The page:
Malcolm Turnbull libspill
Malcolm Turnbull (Image: AAP/Lukas Coch)

And that is called paying the Dane-geld;
But we’ve proved it again and again,
That if once you have paid him the Dane-geld
You never get rid of the Dane.

So wrote talented poet and committed racist Rudyard Kipling, advising nations against giving in to blackmail, in 1911. Our most recently former prime minister Malcolm Turnbull may have reflected on those lines in the last week. How did it go so wrong?

Minister for International Development, Senator Concetta Fierravanti-Wells put forward a theory in her letter of resignation: the party was moving too far to the left, eroding its conservative base.

Let’s see how that analysis stacks up.

Marriage equality

The most curious assertion in Fierravanti-Wells’ missive was that the marriage equality debate had eroded the conservative base. Presumably her complaint is that the result went the way it did and Turnbull didn’t ignore it? The imposition of an opt-in non-binding survey of public opinion was entirely a concoction of the right wing of the Liberal Party (designed by Tony Abbott and initially championed by Peter Dutton). After a lengthy, costly, at times violent and hateful campaign, the vote confirmed what we already knew — that most people in Australia want same sex marriage to be allowed. 

Meanwhile, the conservative bete noire, the Safe Schools anti-bullying program, was also scrapped under Turnbull’s watch. 

Energy policy

Ah, the NEG, perhaps the defining Turnbullism. It was supposed to be a crowning achievement, a legacy. The man who famously stated he would “not lead a party that is not as committed to effective action on climate change as I am” had finally delivered an actual energy policy in Australia. A watered down, ineffective policy, but a policy nonetheless. As he announced at the time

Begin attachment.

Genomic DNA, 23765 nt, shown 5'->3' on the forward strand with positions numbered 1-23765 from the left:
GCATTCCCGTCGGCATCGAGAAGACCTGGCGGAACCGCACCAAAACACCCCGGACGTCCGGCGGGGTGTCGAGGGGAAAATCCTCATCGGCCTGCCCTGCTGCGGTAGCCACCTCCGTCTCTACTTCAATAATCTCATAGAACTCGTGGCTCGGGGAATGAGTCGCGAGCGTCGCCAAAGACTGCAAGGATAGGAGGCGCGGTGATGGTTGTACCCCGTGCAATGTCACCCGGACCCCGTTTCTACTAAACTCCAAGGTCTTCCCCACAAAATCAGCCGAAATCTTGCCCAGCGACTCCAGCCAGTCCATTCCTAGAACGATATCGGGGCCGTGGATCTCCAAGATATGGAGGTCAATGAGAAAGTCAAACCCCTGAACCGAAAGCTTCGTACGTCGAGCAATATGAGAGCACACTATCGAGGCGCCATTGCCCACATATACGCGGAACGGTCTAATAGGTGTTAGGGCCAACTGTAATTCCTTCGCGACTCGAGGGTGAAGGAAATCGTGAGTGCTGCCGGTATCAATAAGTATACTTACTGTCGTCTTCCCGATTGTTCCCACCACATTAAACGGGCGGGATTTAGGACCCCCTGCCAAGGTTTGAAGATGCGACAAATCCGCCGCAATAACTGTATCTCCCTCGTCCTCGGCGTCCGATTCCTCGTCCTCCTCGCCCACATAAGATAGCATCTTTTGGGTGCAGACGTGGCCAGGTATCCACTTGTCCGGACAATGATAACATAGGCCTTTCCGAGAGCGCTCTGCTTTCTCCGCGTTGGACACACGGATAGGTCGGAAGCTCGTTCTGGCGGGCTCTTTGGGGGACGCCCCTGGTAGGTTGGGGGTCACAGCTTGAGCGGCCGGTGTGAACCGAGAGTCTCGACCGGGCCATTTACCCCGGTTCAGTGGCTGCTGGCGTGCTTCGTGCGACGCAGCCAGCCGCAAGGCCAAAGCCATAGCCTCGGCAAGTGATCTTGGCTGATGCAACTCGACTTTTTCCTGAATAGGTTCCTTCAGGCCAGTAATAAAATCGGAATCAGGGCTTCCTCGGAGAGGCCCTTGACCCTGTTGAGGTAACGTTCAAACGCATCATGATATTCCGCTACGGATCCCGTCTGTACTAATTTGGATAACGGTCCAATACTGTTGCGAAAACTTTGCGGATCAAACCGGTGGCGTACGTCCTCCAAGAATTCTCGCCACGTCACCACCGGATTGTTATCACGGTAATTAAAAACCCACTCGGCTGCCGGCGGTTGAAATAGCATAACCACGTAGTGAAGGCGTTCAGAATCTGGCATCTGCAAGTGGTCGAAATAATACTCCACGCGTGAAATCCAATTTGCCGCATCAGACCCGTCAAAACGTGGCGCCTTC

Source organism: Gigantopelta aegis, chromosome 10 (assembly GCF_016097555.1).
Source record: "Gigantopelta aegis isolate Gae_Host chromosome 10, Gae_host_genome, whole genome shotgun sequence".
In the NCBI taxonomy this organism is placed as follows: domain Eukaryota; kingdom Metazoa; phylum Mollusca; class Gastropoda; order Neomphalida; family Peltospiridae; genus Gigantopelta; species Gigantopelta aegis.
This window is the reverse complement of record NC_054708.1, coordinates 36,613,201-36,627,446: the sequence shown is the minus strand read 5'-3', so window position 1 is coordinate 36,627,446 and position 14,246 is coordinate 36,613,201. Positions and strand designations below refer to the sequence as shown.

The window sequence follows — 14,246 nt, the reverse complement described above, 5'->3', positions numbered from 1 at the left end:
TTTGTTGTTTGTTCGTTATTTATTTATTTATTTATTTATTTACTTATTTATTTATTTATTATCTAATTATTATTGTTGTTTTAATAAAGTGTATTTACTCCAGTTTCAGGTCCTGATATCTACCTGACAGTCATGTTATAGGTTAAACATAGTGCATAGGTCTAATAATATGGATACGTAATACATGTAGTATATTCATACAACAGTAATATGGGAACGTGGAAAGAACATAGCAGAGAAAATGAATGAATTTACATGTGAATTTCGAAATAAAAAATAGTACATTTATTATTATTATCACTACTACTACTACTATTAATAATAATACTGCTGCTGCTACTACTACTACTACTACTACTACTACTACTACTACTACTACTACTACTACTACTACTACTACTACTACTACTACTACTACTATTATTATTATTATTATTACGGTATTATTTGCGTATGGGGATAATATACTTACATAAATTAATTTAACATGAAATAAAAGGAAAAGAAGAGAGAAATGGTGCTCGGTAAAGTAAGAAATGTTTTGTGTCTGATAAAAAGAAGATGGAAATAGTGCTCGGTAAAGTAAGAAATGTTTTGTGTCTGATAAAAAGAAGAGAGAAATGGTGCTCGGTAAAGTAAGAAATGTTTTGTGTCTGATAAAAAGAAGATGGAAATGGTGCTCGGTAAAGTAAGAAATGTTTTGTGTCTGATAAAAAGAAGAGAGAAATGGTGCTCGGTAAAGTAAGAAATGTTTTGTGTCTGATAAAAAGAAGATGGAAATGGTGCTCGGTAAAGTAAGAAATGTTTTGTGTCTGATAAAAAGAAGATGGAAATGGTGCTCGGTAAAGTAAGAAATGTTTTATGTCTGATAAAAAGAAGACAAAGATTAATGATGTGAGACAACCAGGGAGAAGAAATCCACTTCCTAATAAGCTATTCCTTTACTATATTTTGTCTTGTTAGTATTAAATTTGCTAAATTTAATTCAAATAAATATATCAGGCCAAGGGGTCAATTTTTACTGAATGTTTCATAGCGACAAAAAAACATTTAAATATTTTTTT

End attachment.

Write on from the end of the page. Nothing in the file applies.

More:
My government is committed to cheaper, reliable electricity. That is what the NEG will deliver. It’s been endorsed by the party room already and it will be endorsed again. It’s got absolutely overwhelming support.

Within a week, that overwhelming support had dissolved into dust, at the behest of the right wing of his parties.

Super ministry

In July last year, the greatest concentration of power any individual minister in Australia was delivered to Peter Dutton, combining power over Border Force, ASIO, the Australian Federal Police, the Australian Criminal Intelligence Commission, the Australian Transaction Reports and Analysis Centre, and the Office of Transport Security.


Turnbull often returns to the refrain that “Australia is the most successful multicultural country in the world”. Yet in July, after weeks of News Corp beat-ups over “Sudanese gangs” in Victoria (parroted by Peter Dutton) Turnbull himself jumped in to contribute to the outrage:

There is certainly concern about street crime in Melbourne. There is real concern about Sudanese gangs, I’ve heard people, colleagues from Melbourne say there is real anxiety about crime in Melbourne. You’d have to be walking around with your hands over your ears in Melbourne not to hear it. 

At every turn, Turnbull cowed to the right of his party in general and Peter Dutton in particular. It was not enough. It was never going to be enough.

We’re sure we’ve missed a few of Turnbull’s capitulations — let us know.

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Peter Fray
Peter Fray
Editor-in-chief of Crikey
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